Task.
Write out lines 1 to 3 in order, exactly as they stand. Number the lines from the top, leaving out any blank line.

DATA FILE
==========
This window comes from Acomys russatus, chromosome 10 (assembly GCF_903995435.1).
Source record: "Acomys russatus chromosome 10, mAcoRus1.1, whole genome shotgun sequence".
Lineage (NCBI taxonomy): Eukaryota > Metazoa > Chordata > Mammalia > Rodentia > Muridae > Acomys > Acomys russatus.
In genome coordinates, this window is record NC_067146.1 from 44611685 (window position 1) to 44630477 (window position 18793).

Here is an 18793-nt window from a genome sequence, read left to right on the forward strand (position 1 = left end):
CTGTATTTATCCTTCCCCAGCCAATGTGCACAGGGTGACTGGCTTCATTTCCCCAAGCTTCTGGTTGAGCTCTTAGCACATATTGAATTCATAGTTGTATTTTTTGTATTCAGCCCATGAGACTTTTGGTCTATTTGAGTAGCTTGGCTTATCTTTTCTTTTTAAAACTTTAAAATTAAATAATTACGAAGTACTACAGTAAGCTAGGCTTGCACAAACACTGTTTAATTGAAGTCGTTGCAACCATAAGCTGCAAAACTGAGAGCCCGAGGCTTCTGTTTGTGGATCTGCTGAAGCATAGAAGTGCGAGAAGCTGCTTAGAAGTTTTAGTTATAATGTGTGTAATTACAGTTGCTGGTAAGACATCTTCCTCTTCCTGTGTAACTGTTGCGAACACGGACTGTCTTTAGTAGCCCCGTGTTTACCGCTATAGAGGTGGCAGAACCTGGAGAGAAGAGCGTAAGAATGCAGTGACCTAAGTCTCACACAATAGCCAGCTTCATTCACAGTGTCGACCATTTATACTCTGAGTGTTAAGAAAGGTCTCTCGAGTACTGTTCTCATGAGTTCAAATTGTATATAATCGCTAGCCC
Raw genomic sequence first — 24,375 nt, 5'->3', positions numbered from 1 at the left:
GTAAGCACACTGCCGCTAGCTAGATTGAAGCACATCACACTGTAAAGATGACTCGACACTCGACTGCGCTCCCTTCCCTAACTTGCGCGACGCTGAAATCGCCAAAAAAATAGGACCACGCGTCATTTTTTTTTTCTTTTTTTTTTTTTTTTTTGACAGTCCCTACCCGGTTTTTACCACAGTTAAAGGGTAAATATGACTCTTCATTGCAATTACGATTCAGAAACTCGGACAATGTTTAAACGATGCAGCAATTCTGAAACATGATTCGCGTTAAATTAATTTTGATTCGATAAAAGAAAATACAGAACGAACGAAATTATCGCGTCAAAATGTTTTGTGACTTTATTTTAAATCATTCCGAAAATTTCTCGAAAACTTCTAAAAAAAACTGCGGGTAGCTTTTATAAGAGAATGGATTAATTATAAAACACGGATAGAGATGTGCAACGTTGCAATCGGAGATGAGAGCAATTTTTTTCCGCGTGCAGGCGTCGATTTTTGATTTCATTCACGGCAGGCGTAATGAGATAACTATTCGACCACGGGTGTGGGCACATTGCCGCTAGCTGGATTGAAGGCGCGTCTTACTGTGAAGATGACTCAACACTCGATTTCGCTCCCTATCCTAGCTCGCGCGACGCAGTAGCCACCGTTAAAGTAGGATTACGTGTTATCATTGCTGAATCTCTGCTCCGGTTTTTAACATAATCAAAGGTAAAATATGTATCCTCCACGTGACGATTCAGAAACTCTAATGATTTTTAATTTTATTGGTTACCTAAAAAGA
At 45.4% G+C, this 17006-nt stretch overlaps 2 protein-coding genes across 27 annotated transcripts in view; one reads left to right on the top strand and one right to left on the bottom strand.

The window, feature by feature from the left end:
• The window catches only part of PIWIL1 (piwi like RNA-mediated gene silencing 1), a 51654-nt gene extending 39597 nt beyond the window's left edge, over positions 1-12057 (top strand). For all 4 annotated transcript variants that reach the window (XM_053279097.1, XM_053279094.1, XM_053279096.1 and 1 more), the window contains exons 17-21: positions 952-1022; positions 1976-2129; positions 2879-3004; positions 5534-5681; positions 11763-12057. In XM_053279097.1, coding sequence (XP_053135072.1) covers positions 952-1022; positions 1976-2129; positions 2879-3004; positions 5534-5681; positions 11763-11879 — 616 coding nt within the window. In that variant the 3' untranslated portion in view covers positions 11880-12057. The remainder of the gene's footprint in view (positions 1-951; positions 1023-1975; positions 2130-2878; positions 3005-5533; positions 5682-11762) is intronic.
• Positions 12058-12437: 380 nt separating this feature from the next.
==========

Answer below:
This window comes from Acomys russatus, chromosome 10 (assembly GCF_903995435.1).
Source record: "Acomys russatus chromosome 10, mAcoRus1.1, whole genome shotgun sequence".
Lineage (NCBI taxonomy): Eukaryota > Metazoa > Chordata > Mammalia > Rodentia > Muridae > Acomys > Acomys russatus.